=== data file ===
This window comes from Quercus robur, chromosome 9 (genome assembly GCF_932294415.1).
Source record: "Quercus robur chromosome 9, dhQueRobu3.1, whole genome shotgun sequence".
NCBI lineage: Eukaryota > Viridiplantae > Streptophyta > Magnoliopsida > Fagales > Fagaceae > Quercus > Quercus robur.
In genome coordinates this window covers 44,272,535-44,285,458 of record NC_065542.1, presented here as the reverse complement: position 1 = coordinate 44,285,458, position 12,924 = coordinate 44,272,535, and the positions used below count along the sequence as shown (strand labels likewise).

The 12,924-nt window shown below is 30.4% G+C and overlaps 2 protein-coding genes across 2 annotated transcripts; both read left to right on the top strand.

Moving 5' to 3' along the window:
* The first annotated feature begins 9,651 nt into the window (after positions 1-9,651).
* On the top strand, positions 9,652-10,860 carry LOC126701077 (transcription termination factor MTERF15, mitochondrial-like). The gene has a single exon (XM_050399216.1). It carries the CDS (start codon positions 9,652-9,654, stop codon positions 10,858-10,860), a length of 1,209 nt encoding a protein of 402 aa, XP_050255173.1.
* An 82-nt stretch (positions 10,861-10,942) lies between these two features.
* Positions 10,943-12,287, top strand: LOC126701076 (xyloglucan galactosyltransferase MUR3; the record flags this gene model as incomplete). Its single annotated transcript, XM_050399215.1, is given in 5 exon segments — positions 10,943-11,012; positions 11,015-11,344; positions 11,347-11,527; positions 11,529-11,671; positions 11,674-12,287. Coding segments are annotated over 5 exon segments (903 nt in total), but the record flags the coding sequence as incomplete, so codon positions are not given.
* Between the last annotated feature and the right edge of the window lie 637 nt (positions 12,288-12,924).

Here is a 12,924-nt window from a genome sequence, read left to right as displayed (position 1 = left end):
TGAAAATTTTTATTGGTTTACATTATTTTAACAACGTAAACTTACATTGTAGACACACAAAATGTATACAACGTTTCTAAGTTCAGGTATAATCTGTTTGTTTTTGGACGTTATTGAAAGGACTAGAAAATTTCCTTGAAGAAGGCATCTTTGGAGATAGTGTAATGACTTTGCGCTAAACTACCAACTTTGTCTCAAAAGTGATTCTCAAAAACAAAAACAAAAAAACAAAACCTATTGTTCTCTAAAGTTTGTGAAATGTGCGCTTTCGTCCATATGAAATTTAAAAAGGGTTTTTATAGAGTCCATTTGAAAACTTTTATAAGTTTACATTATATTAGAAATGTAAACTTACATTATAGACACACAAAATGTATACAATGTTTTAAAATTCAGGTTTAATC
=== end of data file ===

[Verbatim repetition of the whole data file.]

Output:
This window comes from Quercus robur, chromosome 9 (genome assembly GCF_932294415.1).
Source record: "Quercus robur chromosome 9, dhQueRobu3.1, whole genome shotgun sequence".
NCBI lineage: Eukaryota > Viridiplantae > Streptophyta > Magnoliopsida > Fagales > Fagaceae > Quercus > Quercus robur.
In genome coordinates this window covers 44,272,535-44,285,458 of record NC_065542.1, presented here as the reverse complement: position 1 = coordinate 44,285,458, position 12,924 = coordinate 44,272,535, and the positions used below count along the sequence as shown (strand labels likewise).

The 12,924-nt window shown below is 30.4% G+C and overlaps 2 protein-coding genes across 2 annotated transcripts; both read left to right on the top strand.

Moving 5' to 3' along the window:
* The first annotated feature begins 9,651 nt into the window (after positions 1-9,651).
* On the top strand, positions 9,652-10,860 carry LOC126701077 (transcription termination factor MTERF15, mitochondrial-like). The gene has a single exon (XM_050399216.1). It carries the CDS (start codon positions 9,652-9,654, stop codon positions 10,858-10,860), a length of 1,209 nt encoding a protein of 402 aa, XP_050255173.1.
* An 82-nt stretch (positions 10,861-10,942) lies between these two features.
* Positions 10,943-12,287, top strand: LOC126701076 (xyloglucan galactosyltransferase MUR3; the record flags this gene model as incomplete). Its single annotated transcript, XM_050399215.1, is given in 5 exon segments — positions 10,943-11,012; positions 11,015-11,344; positions 11,347-11,527; positions 11,529-11,671; positions 11,674-12,287. Coding segments are annotated over 5 exon segments (903 nt in total), but the record flags the coding sequence as incomplete, so codon positions are not given.
* Between the last annotated feature and the right edge of the window lie 637 nt (positions 12,288-12,924).

Here is a 12,924-nt window from a genome sequence, read left to right as displayed (position 1 = left end):
TGAAAATTTTTATTGGTTTACATTATTTTAACAACGTAAACTTACATTGTAGACACACAAAATGTATACAACGTTTCTAAGTTCAGGTATAATCTGTTTGTTTTTGGACGTTATTGAAAGGACTAGAAAATTTCCTTGAAGAAGGCATCTTTGGAGATAGTGTAATGACTTTGCGCTAAACTACCAACTTTGTCTCAAAAGTGATTCTCAAAAACAAAAACAAAAAAACAAAACCTATTGTTCTCTAAAGTTTGTGAAATGTGCGCTTTCGTCCATATGAAATTTAAAAAGGGTTTTTATAGAGTCCATTTGAAAACTTTTATAAGTTTACATTATATTAGAAATGTAAACTTACATTATAGACACACAAAATGTATACAATGTTTTAAAATTCAGGTTTAATC